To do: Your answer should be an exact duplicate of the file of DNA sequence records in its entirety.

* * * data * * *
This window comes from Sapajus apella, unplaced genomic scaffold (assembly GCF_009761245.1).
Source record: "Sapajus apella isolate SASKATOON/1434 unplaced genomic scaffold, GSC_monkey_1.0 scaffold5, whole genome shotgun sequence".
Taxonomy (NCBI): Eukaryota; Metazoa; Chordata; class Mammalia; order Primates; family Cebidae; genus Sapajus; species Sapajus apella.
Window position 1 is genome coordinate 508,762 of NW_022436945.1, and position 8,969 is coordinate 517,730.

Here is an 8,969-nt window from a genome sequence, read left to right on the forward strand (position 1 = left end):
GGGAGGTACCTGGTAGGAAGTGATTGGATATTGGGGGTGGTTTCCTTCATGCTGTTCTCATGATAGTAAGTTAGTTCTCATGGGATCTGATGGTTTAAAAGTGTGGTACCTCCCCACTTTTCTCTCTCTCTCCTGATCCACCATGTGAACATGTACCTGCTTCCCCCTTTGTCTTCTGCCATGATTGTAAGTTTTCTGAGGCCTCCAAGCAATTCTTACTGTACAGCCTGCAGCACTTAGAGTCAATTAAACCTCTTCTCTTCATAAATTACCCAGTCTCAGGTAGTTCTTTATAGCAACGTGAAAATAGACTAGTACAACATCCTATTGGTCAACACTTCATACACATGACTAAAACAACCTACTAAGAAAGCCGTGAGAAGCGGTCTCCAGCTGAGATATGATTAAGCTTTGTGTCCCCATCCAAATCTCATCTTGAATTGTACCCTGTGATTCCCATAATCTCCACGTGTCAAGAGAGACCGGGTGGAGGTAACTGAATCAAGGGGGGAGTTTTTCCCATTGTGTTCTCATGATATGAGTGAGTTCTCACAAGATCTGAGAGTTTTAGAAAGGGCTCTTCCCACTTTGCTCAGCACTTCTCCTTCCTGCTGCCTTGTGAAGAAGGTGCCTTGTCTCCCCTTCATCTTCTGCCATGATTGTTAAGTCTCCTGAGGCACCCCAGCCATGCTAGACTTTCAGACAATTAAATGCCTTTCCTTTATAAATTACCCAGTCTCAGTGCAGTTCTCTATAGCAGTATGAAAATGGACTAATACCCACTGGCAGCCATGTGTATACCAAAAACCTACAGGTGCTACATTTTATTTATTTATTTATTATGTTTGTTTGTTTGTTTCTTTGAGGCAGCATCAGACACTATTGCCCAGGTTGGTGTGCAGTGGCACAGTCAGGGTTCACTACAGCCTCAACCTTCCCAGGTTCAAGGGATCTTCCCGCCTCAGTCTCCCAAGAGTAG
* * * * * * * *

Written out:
This window comes from Sapajus apella, unplaced genomic scaffold (assembly GCF_009761245.1).
Source record: "Sapajus apella isolate SASKATOON/1434 unplaced genomic scaffold, GSC_monkey_1.0 scaffold5, whole genome shotgun sequence".
Taxonomy (NCBI): Eukaryota; Metazoa; Chordata; class Mammalia; order Primates; family Cebidae; genus Sapajus; species Sapajus apella.
Window position 1 is genome coordinate 508,762 of NW_022436945.1, and position 8,969 is coordinate 517,730.

Here is an 8,969-nt window from a genome sequence, read left to right on the forward strand (position 1 = left end):
GGGAGGTACCTGGTAGGAAGTGATTGGATATTGGGGGTGGTTTCCTTCATGCTGTTCTCATGATAGTAAGTTAGTTCTCATGGGATCTGATGGTTTAAAAGTGTGGTACCTCCCCACTTTTCTCTCTCTCTCCTGATCCACCATGTGAACATGTACCTGCTTCCCCCTTTGTCTTCTGCCATGATTGTAAGTTTTCTGAGGCCTCCAAGCAATTCTTACTGTACAGCCTGCAGCACTTAGAGTCAATTAAACCTCTTCTCTTCATAAATTACCCAGTCTCAGGTAGTTCTTTATAGCAACGTGAAAATAGACTAGTACAACATCCTATTGGTCAACACTTCATACACATGACTAAAACAACCTACTAAGAAAGCCGTGAGAAGCGGTCTCCAGCTGAGATATGATTAAGCTTTGTGTCCCCATCCAAATCTCATCTTGAATTGTACCCTGTGATTCCCATAATCTCCACGTGTCAAGAGAGACCGGGTGGAGGTAACTGAATCAAGGGGGGAGTTTTTCCCATTGTGTTCTCATGATATGAGTGAGTTCTCACAAGATCTGAGAGTTTTAGAAAGGGCTCTTCCCACTTTGCTCAGCACTTCTCCTTCCTGCTGCCTTGTGAAGAAGGTGCCTTGTCTCCCCTTCATCTTCTGCCATGATTGTTAAGTCTCCTGAGGCACCCCAGCCATGCTAGACTTTCAGACAATTAAATGCCTTTCCTTTATAAATTACCCAGTCTCAGTGCAGTTCTCTATAGCAGTATGAAAATGGACTAATACCCACTGGCAGCCATGTGTATACCAAAAACCTACAGGTGCTACATTTTATTTATTTATTTATTATGTTTGTTTGTTTGTTTCTTTGAGGCAGCATCAGACACTATTGCCCAGGTTGGTGTGCAGTGGCACAGTCAGGGTTCACTACAGCCTCAACCTTCCCAGGTTCAAGGGATCTTCCCGCCTCAGTCTCCCAAGAGTAG